September 2, 2013 – Higgs Boson Discovery Significant in Physics World: Scientists said they found a subatomic particle resembling the long-elusive Higgs boson, a landmark discovery that could explain why particles have mass and, by extension, why stars, planets and all other objects in the universe exist at all. Pictured above, a representation of the sort of subatomic collisions researchers initiated to look for the Higgs particle.
On Wednesday morning, hundreds of scientists assembled at the European laboratory CERN in Geneva, and many more tuned in to a live webcast to hear how fresh data from the Large Hadron Collider had conclusively revealed the existence of a Higgs-like particle. Pictured above, the three-story, 6,000-ton CDF detector that records snapshots of particles at the U.S. Department of Energy‘s Tevatron collider near Chicago. Scientists at the facility released fresh data bolstering the case for the existence of the Higgs boson.
“We have observed a new boson,” said Joe Incandela of the University of California, Santa Barbara, a member of one the groups reporting the new data. His colleague Rolf-Dieter Heuer, director general of CERN, put it in simpler terms: “I think we have it,” he said. Pictured above, top physicists and theorists in Melbourne, Australia, watch via a weblink as the finding of a Higgslike particle is reported Wednesday from Switzerland.
The CERN announcement follows one made on Monday by physicists at Fermi National Accelerator Laboratory, or Fermilab, near Chicago, which independently bolstered the case for the existence of the Higgs boson. However, the U.S. data didn’t offer anywhere near the high level of statistical certainty required by physicists to claim a formal discovery. Pictured above, the particle’s namesake, British physicist Peter Higgs was one of several theorists in the 1960s to predict its existence. ‘It is an incredible thing that it has happened in my lifetime,’ he said.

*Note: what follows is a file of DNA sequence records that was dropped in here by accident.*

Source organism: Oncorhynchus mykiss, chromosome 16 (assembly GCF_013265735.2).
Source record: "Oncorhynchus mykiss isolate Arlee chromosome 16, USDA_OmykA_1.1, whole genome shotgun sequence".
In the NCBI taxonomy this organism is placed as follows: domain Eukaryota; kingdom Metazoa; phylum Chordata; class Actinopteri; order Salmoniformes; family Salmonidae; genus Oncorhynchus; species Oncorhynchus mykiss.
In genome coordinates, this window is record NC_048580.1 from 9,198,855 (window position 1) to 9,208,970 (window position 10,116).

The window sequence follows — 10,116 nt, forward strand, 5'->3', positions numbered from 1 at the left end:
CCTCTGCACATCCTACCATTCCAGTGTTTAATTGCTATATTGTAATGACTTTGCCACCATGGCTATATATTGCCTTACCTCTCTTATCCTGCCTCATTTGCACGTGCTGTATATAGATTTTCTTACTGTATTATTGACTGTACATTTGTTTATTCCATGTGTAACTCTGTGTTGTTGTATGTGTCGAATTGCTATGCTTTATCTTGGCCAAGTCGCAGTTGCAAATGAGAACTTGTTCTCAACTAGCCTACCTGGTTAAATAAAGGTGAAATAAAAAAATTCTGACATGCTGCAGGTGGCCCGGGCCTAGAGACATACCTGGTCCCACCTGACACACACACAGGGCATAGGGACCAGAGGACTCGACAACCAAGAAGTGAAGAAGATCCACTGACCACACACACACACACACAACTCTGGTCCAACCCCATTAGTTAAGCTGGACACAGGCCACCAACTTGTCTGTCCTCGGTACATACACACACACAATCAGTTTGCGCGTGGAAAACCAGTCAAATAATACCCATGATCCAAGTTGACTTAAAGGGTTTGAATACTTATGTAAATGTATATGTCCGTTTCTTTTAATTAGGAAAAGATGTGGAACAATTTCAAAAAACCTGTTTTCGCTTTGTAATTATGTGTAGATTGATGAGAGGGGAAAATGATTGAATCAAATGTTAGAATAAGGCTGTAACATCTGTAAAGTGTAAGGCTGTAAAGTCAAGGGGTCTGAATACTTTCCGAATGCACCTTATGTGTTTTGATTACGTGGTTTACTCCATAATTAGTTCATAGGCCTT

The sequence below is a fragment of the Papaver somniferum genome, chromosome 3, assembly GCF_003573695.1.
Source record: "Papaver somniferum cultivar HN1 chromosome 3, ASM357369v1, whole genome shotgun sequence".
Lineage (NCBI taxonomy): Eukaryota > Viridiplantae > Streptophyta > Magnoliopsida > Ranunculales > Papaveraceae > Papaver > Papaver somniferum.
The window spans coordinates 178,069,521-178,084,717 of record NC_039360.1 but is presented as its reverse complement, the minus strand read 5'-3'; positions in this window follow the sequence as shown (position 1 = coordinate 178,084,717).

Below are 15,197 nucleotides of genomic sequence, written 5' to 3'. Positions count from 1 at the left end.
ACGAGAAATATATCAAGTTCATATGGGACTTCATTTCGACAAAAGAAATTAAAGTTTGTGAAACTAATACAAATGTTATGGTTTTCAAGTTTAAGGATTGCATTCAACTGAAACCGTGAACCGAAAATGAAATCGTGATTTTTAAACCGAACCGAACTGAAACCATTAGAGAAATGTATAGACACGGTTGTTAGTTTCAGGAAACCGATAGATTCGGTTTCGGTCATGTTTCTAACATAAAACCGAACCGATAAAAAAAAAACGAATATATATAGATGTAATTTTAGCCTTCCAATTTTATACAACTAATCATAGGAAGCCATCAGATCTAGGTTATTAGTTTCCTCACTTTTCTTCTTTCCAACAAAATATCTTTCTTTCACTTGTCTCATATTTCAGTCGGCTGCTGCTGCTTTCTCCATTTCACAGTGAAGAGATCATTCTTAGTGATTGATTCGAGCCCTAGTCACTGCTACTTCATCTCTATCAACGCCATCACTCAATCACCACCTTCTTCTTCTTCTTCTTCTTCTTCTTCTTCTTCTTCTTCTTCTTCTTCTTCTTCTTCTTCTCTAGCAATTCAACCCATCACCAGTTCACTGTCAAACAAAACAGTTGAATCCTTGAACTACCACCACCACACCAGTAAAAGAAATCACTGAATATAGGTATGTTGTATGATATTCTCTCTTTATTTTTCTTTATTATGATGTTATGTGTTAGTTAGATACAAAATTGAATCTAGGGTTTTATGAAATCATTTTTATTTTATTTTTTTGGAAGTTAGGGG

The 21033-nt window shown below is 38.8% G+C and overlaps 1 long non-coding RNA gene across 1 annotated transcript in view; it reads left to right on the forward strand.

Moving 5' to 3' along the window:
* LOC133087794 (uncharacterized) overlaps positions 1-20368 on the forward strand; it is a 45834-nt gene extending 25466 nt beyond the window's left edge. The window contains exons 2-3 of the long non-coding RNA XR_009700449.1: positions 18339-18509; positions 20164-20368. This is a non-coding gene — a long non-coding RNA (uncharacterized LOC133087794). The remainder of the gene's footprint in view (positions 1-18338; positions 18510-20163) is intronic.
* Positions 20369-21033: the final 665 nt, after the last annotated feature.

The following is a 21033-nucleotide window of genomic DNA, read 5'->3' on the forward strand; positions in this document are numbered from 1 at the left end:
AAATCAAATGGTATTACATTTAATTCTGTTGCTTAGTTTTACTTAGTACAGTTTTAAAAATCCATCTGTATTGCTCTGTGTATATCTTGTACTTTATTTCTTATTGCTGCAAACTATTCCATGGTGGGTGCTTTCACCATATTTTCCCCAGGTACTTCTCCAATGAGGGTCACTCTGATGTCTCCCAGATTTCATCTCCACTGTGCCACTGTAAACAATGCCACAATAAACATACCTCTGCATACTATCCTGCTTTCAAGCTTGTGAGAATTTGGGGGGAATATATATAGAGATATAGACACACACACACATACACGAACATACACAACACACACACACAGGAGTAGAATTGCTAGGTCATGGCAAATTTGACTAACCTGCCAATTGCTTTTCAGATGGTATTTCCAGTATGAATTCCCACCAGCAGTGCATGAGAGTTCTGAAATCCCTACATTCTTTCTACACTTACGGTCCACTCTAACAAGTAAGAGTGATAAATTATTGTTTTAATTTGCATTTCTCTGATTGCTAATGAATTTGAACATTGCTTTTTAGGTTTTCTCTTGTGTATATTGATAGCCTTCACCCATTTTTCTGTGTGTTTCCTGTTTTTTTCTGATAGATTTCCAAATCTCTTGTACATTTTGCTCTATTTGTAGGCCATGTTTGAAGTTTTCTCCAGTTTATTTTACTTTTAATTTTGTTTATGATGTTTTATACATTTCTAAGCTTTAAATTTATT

It’s been a tough quest, involving thousands of scientists in dozens of countries. No one could predict the mass of the Higgs boson, so they had to hunt for it indirectly. This was done at CERN by propelling particles to near-light speed and then smashing them together to generate an array of other subatomic particles. Click the link below for the complete story, including videos, comments and links to additional similar articles. (First Published July 5, 2012).
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